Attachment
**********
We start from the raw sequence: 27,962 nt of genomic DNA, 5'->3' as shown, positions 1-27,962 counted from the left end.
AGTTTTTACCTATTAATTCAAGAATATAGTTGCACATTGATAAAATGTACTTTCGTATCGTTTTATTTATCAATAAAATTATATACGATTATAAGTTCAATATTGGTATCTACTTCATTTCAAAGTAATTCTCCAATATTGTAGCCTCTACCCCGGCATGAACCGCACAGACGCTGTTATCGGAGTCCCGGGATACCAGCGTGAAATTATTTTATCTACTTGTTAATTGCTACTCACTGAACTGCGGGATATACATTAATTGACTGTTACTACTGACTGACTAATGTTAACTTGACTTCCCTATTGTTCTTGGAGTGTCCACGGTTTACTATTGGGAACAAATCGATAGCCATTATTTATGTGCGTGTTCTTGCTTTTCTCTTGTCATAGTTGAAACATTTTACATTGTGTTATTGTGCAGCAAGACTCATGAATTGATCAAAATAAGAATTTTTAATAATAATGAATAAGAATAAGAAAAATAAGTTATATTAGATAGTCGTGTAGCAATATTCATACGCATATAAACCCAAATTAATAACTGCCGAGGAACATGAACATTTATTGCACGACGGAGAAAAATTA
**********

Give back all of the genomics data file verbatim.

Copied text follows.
We start from the raw sequence: 27,962 nt of genomic DNA, 5'->3' as shown, positions 1-27,962 counted from the left end.
AGTTTTTACCTATTAATTCAAGAATATAGTTGCACATTGATAAAATGTACTTTCGTATCGTTTTATTTATCAATAAAATTATATACGATTATAAGTTCAATATTGGTATCTACTTCATTTCAAAGTAATTCTCCAATATTGTAGCCTCTACCCCGGCATGAACCGCACAGACGCTGTTATCGGAGTCCCGGGATACCAGCGTGAAATTATTTTATCTACTTGTTAATTGCTACTCACTGAACTGCGGGATATACATTAATTGACTGTTACTACTGACTGACTAATGTTAACTTGACTTCCCTATTGTTCTTGGAGTGTCCACGGTTTACTATTGGGAACAAATCGATAGCCATTATTTATGTGCGTGTTCTTGCTTTTCTCTTGTCATAGTTGAAACATTTTACATTGTGTTATTGTGCAGCAAGACTCATGAATTGATCAAAATAAGAATTTTTAATAATAATGAATAAGAATAAGAAAAATAAGTTATATTAGATAGTCGTGTAGCAATATTCATACGCATATAAACCCAAATTAATAACTGCCGAGGAACATGAACATTTATTGCACGACGGAGAAAAATTA